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With the ubiquitous nature of cloud-based services, many people, corporations, and governments have decided to trust cloud providers with their sensitive data. However, as the recent Facebook/Cambridge Analytica incident painfully revealed, this is not always smart. Data breaches can cost companies millions in fines, along with huge losses in customer trust. Ordinary citizens themselves are often the biggest losers in these scenarios, with their personal — and sometimes even financial — data at risk of misuse and misappropriation.
By Justin Hectus and Kristy Sambor
In a nutshell, GDPR mandates that individuals have access and control over the use and maintenance of their data in certain circumstances, while the foundation of blockchain relies on the immutability of data. On the surface, these concepts seem in direct conflict with each other. This article discusses the points where GDPR and blockchain share common ground, where conflicts may exist and possible approaches for mitigating those conflicts.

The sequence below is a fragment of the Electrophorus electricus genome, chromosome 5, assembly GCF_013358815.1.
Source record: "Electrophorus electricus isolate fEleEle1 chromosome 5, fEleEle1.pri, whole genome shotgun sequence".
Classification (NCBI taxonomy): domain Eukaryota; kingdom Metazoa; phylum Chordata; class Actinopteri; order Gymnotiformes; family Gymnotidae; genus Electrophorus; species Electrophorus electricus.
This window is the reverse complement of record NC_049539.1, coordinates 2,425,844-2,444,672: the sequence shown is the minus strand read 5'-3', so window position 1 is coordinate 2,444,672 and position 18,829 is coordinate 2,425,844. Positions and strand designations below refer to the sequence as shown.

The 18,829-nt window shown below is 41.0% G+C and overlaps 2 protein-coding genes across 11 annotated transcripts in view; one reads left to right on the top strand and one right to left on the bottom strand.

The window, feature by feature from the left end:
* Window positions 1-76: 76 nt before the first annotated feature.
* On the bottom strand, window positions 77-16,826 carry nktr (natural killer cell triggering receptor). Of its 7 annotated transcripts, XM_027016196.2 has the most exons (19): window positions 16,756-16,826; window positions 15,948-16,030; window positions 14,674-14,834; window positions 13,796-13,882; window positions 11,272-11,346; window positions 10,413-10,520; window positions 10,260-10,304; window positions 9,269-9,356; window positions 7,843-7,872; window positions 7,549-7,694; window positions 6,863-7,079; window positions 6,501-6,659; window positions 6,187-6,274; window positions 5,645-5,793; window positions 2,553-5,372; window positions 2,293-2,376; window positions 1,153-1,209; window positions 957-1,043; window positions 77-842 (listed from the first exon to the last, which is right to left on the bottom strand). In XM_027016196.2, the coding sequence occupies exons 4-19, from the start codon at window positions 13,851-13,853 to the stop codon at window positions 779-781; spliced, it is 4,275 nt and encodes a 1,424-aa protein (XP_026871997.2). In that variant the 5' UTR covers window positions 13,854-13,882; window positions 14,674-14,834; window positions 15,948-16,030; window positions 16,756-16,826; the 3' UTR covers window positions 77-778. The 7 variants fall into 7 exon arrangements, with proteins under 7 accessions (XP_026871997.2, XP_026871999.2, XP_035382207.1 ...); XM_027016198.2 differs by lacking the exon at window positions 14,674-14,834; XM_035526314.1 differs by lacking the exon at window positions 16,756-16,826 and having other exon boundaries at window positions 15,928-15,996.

By Adam Cohen
Part Two of a Two-Part Article
In Part One of this article last month, we began a discussion designed to demystify the hesitations behind cloud security and analyzed the fast-growing transformation to a range of newer technical approaches with important consequences for legal practice. This month we continue the discussion by tackling the security and legal implications of the mass transformation of enterprise IT to cloud services from leading providers such as AWS and Azure.
By Paul McGough
The same applications, and the same cryptographic protocols, don’t function in the exact same ways when appearing in ‘the same software’ utilized in different control devices. What, if any, are the legal ramifications of differing delivery mechanisms for the same cryptographic functions that may or may not perform the same?
By Deana Uhl
Building an Intelligence-Led Program
With reports of major breaches surfacing with alarming frequency, boards and C-Level management are now looking to counsel to implement programs that help the corporation prepare for, quickly recover and reduce fallout from, inevitable cyber incidents. In-house counsel is facing growing responsibility to minimize damage to the corporate reputation, loss of key data, and legal and regulatory penalties. And many worry their organization is stuck in a game of catch-up.